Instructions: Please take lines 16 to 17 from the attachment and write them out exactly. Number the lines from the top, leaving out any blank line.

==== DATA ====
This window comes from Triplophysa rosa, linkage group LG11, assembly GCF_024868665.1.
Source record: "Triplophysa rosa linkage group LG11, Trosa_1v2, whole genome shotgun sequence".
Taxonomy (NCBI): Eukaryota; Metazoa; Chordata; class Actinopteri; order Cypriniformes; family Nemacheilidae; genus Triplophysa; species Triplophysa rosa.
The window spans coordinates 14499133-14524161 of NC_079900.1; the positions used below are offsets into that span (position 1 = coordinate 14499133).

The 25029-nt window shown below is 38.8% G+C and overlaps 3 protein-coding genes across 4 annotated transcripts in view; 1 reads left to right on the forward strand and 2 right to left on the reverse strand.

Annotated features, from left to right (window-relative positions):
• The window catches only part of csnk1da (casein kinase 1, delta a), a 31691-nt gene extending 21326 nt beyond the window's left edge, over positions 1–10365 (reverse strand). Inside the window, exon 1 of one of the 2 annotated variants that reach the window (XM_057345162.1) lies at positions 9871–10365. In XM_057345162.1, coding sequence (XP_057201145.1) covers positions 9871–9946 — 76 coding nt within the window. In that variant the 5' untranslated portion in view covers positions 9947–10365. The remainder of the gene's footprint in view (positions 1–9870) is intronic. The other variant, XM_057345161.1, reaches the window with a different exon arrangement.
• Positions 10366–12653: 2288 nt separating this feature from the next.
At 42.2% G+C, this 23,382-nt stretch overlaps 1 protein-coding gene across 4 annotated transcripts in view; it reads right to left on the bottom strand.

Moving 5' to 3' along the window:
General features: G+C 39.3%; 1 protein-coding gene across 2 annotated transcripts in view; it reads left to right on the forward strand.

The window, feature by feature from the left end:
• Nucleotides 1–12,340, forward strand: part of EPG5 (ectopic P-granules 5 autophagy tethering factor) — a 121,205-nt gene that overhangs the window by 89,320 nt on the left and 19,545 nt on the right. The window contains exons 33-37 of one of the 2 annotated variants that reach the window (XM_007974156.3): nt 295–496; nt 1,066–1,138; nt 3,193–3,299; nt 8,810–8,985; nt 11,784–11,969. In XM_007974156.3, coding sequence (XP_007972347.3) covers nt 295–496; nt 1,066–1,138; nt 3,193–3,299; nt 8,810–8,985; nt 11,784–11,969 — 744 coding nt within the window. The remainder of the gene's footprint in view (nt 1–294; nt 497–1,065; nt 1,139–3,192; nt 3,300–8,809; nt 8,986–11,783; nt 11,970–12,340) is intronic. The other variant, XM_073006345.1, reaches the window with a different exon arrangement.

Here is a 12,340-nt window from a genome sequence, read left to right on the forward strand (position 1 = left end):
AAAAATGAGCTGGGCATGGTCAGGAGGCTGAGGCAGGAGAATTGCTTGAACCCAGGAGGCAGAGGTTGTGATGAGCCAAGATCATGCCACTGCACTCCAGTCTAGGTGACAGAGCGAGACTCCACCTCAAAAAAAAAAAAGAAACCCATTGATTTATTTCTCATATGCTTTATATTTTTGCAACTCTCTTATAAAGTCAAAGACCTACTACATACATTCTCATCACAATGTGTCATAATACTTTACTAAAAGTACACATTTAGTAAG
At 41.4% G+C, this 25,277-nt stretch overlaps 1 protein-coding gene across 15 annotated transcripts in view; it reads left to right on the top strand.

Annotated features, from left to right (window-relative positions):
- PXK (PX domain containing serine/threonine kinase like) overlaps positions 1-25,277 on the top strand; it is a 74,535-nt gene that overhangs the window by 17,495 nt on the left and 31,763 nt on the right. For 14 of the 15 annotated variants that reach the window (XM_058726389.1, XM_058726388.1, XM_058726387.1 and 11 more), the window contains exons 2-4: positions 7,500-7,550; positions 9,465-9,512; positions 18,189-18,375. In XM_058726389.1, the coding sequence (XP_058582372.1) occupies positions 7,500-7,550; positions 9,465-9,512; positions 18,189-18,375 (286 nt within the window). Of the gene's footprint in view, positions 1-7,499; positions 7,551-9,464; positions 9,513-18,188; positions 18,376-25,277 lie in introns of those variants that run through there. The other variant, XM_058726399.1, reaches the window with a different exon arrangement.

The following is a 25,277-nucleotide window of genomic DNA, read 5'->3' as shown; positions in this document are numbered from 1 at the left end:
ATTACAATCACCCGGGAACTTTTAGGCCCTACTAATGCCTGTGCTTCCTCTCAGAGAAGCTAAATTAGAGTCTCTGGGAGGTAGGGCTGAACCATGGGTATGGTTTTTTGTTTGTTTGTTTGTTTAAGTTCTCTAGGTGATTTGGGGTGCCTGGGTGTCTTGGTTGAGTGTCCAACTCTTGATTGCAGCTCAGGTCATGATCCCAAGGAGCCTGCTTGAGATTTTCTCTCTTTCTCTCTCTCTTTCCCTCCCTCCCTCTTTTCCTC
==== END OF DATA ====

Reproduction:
At 41.4% G+C, this 25,277-nt stretch overlaps 1 protein-coding gene across 15 annotated transcripts in view; it reads left to right on the top strand.

Annotated features, from left to right (window-relative positions):